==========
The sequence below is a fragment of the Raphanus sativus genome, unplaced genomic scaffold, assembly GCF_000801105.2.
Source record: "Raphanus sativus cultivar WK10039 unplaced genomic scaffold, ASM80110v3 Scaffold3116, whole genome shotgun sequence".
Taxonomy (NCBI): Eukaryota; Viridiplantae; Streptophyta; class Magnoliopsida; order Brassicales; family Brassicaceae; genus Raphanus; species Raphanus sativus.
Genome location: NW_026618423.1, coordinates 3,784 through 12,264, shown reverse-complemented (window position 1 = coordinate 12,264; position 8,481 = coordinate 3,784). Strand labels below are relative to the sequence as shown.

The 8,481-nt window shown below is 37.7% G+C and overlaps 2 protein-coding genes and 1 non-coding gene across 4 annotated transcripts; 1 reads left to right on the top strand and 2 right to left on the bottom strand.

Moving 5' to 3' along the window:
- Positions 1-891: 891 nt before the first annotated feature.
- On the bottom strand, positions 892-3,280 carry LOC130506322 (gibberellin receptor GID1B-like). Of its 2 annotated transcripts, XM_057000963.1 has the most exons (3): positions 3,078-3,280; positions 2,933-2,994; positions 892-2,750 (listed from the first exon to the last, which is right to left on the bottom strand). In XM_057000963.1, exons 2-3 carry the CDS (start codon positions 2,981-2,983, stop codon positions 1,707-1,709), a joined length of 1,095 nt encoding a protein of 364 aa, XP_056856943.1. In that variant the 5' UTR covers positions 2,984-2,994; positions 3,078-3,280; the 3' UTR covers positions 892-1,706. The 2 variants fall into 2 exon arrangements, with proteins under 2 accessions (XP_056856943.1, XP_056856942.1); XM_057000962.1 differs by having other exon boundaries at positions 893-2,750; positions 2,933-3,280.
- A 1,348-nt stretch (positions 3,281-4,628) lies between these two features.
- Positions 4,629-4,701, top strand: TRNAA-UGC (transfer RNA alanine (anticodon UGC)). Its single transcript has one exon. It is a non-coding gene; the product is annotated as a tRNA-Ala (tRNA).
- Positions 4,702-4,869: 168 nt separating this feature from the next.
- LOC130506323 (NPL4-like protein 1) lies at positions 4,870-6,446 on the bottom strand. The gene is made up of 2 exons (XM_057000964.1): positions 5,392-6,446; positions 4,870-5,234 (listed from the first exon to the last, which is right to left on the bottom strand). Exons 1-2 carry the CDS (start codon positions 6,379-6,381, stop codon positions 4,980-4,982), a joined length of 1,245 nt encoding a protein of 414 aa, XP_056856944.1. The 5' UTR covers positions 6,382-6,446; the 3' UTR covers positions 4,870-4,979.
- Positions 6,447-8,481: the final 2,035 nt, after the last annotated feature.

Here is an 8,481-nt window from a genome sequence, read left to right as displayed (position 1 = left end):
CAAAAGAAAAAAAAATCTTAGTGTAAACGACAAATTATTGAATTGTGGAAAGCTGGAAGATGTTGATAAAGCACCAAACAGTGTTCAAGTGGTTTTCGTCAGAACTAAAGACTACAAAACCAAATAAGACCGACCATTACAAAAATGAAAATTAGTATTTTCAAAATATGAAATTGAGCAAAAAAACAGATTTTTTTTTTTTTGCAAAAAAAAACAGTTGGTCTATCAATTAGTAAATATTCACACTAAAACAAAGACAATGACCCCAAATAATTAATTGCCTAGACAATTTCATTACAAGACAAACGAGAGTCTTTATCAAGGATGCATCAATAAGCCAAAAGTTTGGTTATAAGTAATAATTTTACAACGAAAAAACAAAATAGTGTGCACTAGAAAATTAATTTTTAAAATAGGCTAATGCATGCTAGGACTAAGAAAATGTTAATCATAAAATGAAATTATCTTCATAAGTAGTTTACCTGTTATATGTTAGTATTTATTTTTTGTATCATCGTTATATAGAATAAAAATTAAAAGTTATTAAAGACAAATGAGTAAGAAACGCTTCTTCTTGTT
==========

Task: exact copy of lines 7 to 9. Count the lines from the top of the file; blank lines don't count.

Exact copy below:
- Positions 1-891: 891 nt before the first annotated feature.
- On the bottom strand, positions 892-3,280 carry LOC130506322 (gibberellin receptor GID1B-like). Of its 2 annotated transcripts, XM_057000963.1 has the most exons (3): positions 3,078-3,280; positions 2,933-2,994; positions 892-2,750 (listed from the first exon to the last, which is right to left on the bottom strand). In XM_057000963.1, exons 2-3 carry the CDS (start codon positions 2,981-2,983, stop codon positions 1,707-1,709), a joined length of 1,095 nt encoding a protein of 364 aa, XP_056856943.1. In that variant the 5' UTR covers positions 2,984-2,994; positions 3,078-3,280; the 3' UTR covers positions 892-1,706. The 2 variants fall into 2 exon arrangements, with proteins under 2 accessions (XP_056856943.1, XP_056856942.1); XM_057000962.1 differs by having other exon boundaries at positions 893-2,750; positions 2,933-3,280.
- A 1,348-nt stretch (positions 3,281-4,628) lies between these two features.